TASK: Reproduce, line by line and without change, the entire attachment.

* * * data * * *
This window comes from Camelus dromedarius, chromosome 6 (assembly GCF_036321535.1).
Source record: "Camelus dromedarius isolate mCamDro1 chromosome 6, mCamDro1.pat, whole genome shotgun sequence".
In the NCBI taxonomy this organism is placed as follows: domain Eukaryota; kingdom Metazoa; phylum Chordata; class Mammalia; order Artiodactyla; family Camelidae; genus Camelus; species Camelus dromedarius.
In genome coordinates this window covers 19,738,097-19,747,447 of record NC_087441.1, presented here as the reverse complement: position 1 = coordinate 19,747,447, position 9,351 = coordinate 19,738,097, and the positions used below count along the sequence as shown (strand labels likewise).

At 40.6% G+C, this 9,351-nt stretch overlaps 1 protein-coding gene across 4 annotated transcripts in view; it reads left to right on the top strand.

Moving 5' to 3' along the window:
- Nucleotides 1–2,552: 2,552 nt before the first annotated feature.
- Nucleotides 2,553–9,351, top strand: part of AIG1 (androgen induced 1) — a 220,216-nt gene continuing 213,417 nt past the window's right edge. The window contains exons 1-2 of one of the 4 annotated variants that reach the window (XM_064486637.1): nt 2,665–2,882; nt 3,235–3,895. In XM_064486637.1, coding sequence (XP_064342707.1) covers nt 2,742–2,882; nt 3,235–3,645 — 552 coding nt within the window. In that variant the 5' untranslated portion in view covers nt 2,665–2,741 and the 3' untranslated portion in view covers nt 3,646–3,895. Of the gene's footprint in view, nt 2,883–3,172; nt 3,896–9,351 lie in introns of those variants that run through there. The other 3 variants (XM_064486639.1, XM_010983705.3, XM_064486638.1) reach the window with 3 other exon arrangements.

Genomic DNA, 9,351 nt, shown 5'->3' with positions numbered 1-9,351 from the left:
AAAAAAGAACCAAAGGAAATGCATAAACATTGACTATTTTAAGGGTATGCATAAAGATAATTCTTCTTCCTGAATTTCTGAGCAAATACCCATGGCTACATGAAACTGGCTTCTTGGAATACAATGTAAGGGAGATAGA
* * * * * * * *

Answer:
This window comes from Camelus dromedarius, chromosome 6 (assembly GCF_036321535.1).
Source record: "Camelus dromedarius isolate mCamDro1 chromosome 6, mCamDro1.pat, whole genome shotgun sequence".
In the NCBI taxonomy this organism is placed as follows: domain Eukaryota; kingdom Metazoa; phylum Chordata; class Mammalia; order Artiodactyla; family Camelidae; genus Camelus; species Camelus dromedarius.
In genome coordinates this window covers 19,738,097-19,747,447 of record NC_087441.1, presented here as the reverse complement: position 1 = coordinate 19,747,447, position 9,351 = coordinate 19,738,097, and the positions used below count along the sequence as shown (strand labels likewise).

At 40.6% G+C, this 9,351-nt stretch overlaps 1 protein-coding gene across 4 annotated transcripts in view; it reads left to right on the top strand.

Moving 5' to 3' along the window:
- Nucleotides 1–2,552: 2,552 nt before the first annotated feature.
- Nucleotides 2,553–9,351, top strand: part of AIG1 (androgen induced 1) — a 220,216-nt gene continuing 213,417 nt past the window's right edge. The window contains exons 1-2 of one of the 4 annotated variants that reach the window (XM_064486637.1): nt 2,665–2,882; nt 3,235–3,895. In XM_064486637.1, coding sequence (XP_064342707.1) covers nt 2,742–2,882; nt 3,235–3,645 — 552 coding nt within the window. In that variant the 5' untranslated portion in view covers nt 2,665–2,741 and the 3' untranslated portion in view covers nt 3,646–3,895. Of the gene's footprint in view, nt 2,883–3,172; nt 3,896–9,351 lie in introns of those variants that run through there. The other 3 variants (XM_064486639.1, XM_010983705.3, XM_064486638.1) reach the window with 3 other exon arrangements.

Genomic DNA, 9,351 nt, shown 5'->3' with positions numbered 1-9,351 from the left:
AAAAAAGAACCAAAGGAAATGCATAAACATTGACTATTTTAAGGGTATGCATAAAGATAATTCTTCTTCCTGAATTTCTGAGCAAATACCCATGGCTACATGAAACTGGCTTCTTGGAATACAATGTAAGGGAGATAGA